Editor’s Note: We’re taking a break from our regularly scheduled blogramming for this temporary foray into food blogging, or should we call it flogging? No, maybe fooging? I dunno, it’s a post about good grub.
Confession: I can be obsessive.
Unless it’s about food, good food, and then I can be incredibly obsessive.
To wit, I have a file called “places I will eat at someday.” It’s filled with clippings from old newspaper and magazine articles. Whenever we go on trips, I check the Food Network to see if there are noteworthy restaurants to investigate. Back when I was pregnant with my first child — and food cravings were at their height — I demanded to be driven to Phoenix on two separate occasions for Thrifty’s Chocolate Malted Krunch ice cream when I learned it was available at Water and Ice stores 100 miles away. We hauled my pregnant butt up Interstate 10, found a Water and Ice store, bought a few half gallons, carefully packed them on dry ice and drove the two hours back home to Tucson. We’ll just skip over the fact that I learned months later that just a few miles away from our house was an in-town location of the same store, and it, uh, also carried Thrifty’s.
When Krispy Kreme doughnuts opened in the southwest — and hit Phoenix first — we drove up again because I had developed an insatiable craving for a doughnut I had never even tried. All I knew was that Elvis loved them. We stood in line — my eyes as glazed as the doughnuts — as the fluffy bronzed rings plopped down the conveyor belts. Employees handed out fresh, hot, crackly-sugar-coated samples — they jabbed a straw through the hole and held each precious pillowy pastry for us to grab. I ate two freebies and then another two in the car on the way back to Tucson.
And all that was for a plain, glazed doughnut. If that intriguing food is something chocolate, woof, look out.
There used to be this restaurant in town called Daniel’s, and it was only for the fanciest of occasions. We’d celebrated anniversaries there and birthdays. I can’t tell you what the entrees were, but my favorite dessert was the chocolate molten truffle cake. It was huge, meant to be shared. Once you plunged a fork into the fluffy cake, a gooey lava stream oozed onto the plate and into the accompanying sweet tangy berries and a perfect oval scoop of vanilla gelato, which hugged the chocolate dome.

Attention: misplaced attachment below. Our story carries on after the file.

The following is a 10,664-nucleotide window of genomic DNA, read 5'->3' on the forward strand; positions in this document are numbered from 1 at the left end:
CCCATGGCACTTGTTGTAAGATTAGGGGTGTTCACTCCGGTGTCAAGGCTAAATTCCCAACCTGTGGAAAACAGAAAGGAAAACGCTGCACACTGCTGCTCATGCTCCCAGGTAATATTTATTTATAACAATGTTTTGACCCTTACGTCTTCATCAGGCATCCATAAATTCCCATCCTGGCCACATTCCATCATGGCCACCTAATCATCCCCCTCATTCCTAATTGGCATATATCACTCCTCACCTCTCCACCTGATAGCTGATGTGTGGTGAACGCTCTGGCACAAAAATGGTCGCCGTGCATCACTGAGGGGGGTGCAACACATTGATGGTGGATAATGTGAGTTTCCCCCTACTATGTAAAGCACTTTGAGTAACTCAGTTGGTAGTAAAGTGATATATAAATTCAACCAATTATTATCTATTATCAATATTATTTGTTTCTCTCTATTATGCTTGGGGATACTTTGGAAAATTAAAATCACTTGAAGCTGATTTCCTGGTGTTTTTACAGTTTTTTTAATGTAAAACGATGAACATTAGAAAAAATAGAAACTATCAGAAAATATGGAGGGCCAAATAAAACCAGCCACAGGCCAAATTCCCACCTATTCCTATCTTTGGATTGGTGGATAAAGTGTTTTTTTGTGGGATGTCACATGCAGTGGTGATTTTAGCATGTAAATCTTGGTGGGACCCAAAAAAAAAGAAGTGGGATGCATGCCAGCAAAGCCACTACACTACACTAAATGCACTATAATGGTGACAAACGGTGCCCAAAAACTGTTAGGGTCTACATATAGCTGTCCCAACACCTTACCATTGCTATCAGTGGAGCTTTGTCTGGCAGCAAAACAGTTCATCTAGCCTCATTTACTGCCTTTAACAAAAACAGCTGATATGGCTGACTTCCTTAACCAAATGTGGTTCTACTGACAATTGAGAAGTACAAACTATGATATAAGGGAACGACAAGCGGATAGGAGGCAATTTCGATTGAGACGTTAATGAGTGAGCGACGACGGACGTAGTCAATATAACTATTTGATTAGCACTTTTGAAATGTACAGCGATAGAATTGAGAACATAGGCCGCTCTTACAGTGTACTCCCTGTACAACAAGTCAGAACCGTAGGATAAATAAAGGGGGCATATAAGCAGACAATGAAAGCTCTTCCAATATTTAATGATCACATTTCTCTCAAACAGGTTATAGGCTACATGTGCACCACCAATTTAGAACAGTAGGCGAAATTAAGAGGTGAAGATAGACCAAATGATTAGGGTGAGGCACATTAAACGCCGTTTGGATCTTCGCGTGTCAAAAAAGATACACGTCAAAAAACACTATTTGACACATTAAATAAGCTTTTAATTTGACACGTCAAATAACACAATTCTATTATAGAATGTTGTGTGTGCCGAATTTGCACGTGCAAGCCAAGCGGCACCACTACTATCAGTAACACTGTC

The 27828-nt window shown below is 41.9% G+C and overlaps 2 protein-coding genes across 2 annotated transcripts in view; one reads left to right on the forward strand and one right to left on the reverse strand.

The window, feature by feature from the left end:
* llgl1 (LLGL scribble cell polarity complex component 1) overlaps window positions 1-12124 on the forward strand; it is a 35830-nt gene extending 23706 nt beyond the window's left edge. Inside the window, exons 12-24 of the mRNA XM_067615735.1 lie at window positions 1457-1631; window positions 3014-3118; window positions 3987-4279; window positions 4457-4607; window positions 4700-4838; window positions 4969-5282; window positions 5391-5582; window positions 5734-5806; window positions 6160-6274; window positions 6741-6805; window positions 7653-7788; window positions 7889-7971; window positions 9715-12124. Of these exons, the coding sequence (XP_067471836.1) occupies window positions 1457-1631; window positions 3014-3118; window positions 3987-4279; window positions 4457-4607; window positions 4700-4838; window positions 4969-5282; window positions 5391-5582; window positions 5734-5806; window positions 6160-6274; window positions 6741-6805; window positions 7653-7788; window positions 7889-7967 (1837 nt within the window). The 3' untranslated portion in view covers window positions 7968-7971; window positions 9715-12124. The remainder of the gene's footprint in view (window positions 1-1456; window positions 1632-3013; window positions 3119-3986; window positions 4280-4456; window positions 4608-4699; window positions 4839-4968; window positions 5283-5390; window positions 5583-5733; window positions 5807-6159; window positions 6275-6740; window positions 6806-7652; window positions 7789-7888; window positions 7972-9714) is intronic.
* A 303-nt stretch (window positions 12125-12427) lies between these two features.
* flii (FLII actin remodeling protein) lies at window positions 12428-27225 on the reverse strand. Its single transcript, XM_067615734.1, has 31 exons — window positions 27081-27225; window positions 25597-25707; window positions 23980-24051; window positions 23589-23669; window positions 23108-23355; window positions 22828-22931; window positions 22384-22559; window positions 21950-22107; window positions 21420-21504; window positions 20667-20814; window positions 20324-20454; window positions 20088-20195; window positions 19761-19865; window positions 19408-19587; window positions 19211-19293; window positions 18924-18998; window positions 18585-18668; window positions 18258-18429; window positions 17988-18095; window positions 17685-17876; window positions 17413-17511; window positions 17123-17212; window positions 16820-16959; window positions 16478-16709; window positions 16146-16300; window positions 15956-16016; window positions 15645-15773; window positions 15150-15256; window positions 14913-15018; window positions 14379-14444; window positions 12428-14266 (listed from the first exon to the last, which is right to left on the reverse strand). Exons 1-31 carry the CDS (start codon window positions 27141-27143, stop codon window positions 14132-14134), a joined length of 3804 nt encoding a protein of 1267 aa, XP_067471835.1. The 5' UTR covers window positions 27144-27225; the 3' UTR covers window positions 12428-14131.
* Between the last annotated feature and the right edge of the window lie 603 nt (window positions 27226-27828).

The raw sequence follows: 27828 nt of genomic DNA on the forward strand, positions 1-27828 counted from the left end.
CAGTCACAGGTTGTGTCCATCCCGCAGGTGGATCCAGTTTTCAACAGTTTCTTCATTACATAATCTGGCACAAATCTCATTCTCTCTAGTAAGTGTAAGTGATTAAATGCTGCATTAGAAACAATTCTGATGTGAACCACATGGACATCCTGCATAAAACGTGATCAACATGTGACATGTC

One day, I discovered a local magazine printed the recipe. I found out where it was sold, hopped in the car and only had to drive 12 miles to get one from the only bookstore that carried the mag. I remember debating buying two, so I had one for a backup. But I didn’t.
Now, what distinguished this cake from all the other lava cakes that were The Cliched Dessert of the Early 2000s, was that typically they are underbaked cakes, which, when you think about it, is a little gross. They still taste good but that seems cheat-y to me. The Daniel’s version of the cake required that you make a batter (with a dozen eggs!) and a separate ganache filling that was chilled. Then you scooped a ball of that ganache and plopped it in the center of the fluffy cake batter.
I made them multiple times and tweaked the recipe to where it was perfect for home preparation (it called for way more ganache than was needed). I had a square muffin tin for when I wanted to feed an army and a six-muffin tin for when it was just the chocolate-loving immediate family.
Then tragedy hit.
I lost the recipe.
I searched high and low and was pretty despondent. I knew I wouldn’t throw out the magazine, it was too precious. But still I couldn’t find it.
We moved into a new house, and the recipe was just gone. At the new place, my ridiculous amount of cookbooks and recipe binders were crammed in a too-dark closet with all my cooking stuff. I grabbed a flashlight and searched. Nothing. I pulled everything out and sorted through each individual book, rifling through the pages, nothing.
Then, I got a new dedicated bookcase with a few pull-out boxes for magazines and the rest of the shelves were for alllllll my cookbooks (mostly dessert related). I transferred all my recipes into the open space of the family room where there is plenty of light. Still, I couldn’t find that Tucson Gourmet magazine.
Once, out of desperation, I even called the chef to see if he still had the recipe. It’s not as weird as it sounds because I was the food editor of the local newspaper at the time. He faxed over a recipe and, alas, it was for one of those undercooked cakes, not the recipe I knew.
I moved on with my life and then one day, when I was on the hunt for something else, pulled out one of the bamboo-ish woven boxes where my Gourmet and Bon Appetit magazines and King Arthur newsletters are stuffed and there, folded in half and flattened in the back, was that magazine.
Years had passed, but I finally had my recipe back.
Because it’s labor-intensive and my middle-aged metabolism doesn’t allow me to eat desserts like I used to, I don’t make the cakes that often. But, I do every once in a while, pull out the magazine to reassure myself that it’s still there.
This year, I made the cakes for Valentine’s Day. It had been a looooong time since they’d graced the table.
“These are the best molten cakes I’ve ever had,” the hub said.
I reminded him where the recipe came from and how traumatized I’d been when it was lost. He’d forgotten. I sure hadn’t.
So, this isn’t normally a cooking blog, but today it is. If you, too, are an obsessive foodie and/or chocolate lover, then consider this a gift — but mostly it’s a selfish post to ensure that I have a backup copy of this recipe in a safe place so I don’t ever, ever lose it again.